Our first-born is eighteen. He leaves for college in less then a week. We're older parents, and I'm fine with that. I think we're not in charge of timing, and the timing was right for us. But how time has flown - I'm not good with that. When he went to have his senior pictures taken last year, all I could see was my mother-in-law's wall of senior pictures of the grandchildren. Ours won't be on the wall. She passed away his junior year.
Last year Momma was able to come see his marching band. She loved seeing both our sons and their band, while my brother, and I were struck by how much Daddy would have loved it. He loved a good band. But he passed away, too.
I'm not sure how to approach being the parent of an adult. I knew or pretended to know how to handle an infant. Lots of love, clean diapers, food on time, and a dash of praying. Elementary school had its challenges - ADHD, and judgmental parents and teachers who should have known better. High school meant a lot of time convincing him to try harder on his schoolwork, and to talk to people. He wouldn't stop talking when he was young. Once he got to high school he wouldn't start. I was painfully reminded of that at my favorite grocery store not too long ago. The bagger was a kid I recognized. I said hello. He asked how he knew me. I told him whose Mom I was. Immediately he said that my kid was the kid who was such a clown and idiot, wouldn't shut up when they were younger, and when they got to high school he was known as the kid who wouldn't talk.
Well, bite my ass, punk.
No, I didn't say that, but I really, really wanted to. Amazing how immaturity hits you the moment it involves your child. I wanted to point out our son's every accomplishment. Instead I mumbled my way through my groceries while feeling the eyes of the cashier bearing down on me - 'what a lousy mother she must be.'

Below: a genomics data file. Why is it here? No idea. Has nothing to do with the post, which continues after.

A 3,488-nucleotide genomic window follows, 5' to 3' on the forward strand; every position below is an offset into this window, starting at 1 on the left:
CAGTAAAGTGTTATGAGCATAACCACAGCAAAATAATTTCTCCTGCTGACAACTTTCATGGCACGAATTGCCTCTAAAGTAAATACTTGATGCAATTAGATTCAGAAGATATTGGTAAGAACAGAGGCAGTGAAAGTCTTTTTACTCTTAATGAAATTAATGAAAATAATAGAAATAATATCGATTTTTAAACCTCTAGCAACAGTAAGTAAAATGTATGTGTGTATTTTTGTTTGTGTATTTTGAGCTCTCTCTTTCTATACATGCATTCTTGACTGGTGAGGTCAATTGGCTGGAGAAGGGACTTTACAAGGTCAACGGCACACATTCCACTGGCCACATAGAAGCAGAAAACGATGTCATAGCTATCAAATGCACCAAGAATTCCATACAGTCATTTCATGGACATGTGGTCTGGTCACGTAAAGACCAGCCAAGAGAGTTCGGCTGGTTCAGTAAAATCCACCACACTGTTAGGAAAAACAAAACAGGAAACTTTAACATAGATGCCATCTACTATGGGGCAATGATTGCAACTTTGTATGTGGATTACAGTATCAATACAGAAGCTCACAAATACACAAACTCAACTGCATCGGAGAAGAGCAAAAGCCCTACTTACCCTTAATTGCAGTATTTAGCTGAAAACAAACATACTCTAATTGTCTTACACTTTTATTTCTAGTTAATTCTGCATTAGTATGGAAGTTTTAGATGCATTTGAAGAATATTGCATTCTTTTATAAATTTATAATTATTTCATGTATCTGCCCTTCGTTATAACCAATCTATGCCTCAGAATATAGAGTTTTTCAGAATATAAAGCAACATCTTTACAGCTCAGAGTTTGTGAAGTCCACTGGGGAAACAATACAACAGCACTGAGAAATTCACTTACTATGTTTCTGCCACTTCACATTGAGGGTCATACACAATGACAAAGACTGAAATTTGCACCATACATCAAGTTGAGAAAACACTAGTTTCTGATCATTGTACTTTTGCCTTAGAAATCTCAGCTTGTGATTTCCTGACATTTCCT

Our son has had criticism thrown his way from the very beginning. So have I. His hyperactivity was because of too much sugar or my slack parenting, take your pick. Except the kid isn't really big on sweets, and I didn't sit around letting him run wild. Along the way, he heard your comments, after all his ears are thirty-six years younger then mine. You people who went to anti-bullying rallies thought nothing of making negative comments about him. So the pendulum swung and he just stopped talking. If you're a close friend, he'll talk. Otherwise you can bite his ass. What strikes me is if I went up to you and said, 'Hey, your kid is fat.', what a horrible person I would be. I know nothing of the circumstances involved. But a kid who is very shy, it's perfectly acceptable to come up to me and say something. Seriously?? Do you think I'm not aware? I particularly enjoyed the teacher who went on and on about how slow he was, and forgetful, and how that would drive her crazy if he was her child, and she did this IN FRONT OF SEVERAL OTHER MOTHERS! Why, yes, a highlight of the years.
I'm petrified to send him off to college. I know just how cruel people can be, and colleges are not immune from that. If anything they are a breeding ground of selectivity enabled pompous asses (I keep using that word - normally I'm a much cleaner writer, but the word works). I remember the rejections of college. I want it to be a happy, fun experience.
I've been posting childhood pictures of fun times - trips, fishing with his grandma, riding a tractor with one grandpa, and on a train with the other granddaddy. He's laughing or excited in these pictures, and then it strikes me. He's happy. He's got several close friends. One will be his roommate. And along the way the asses taught him a valuable lesson. His self esteem is not earned based on your approval. He takes care of his business, and ignores the ass who wants to give him a hard time because he's not interested in performing for your approval.
The pictures have reminded me not to grieve this chapter closing. His childhood was fun for both of us. Playgrounds, museums, battlefields, amusement parks, state fairs, beaches, mountains, music, and laughter have all been experienced. When they say that your child will grow up so fast - believe them. When you see some homily about housework can wait, go have some fun - do it. I will miss my child. But I look forward to meeting my adult son. I'm sure he will be more mature than I am about the asses of the world.
Finally, to quote a favorite song: "Ain't No Mountain High Enough" Ashford & Simpson
Remember the day I set you free
I told you you could always count on me darling
From that day on, I made a vow,
I'll be there when you want me,
Some way, some how
Oh baby there ain't no mountain high enough,
Ain't no valley low enough,
Ain't no river wide enough
To keep me from getting to you babe
I love you, always, my beautiful baby boy.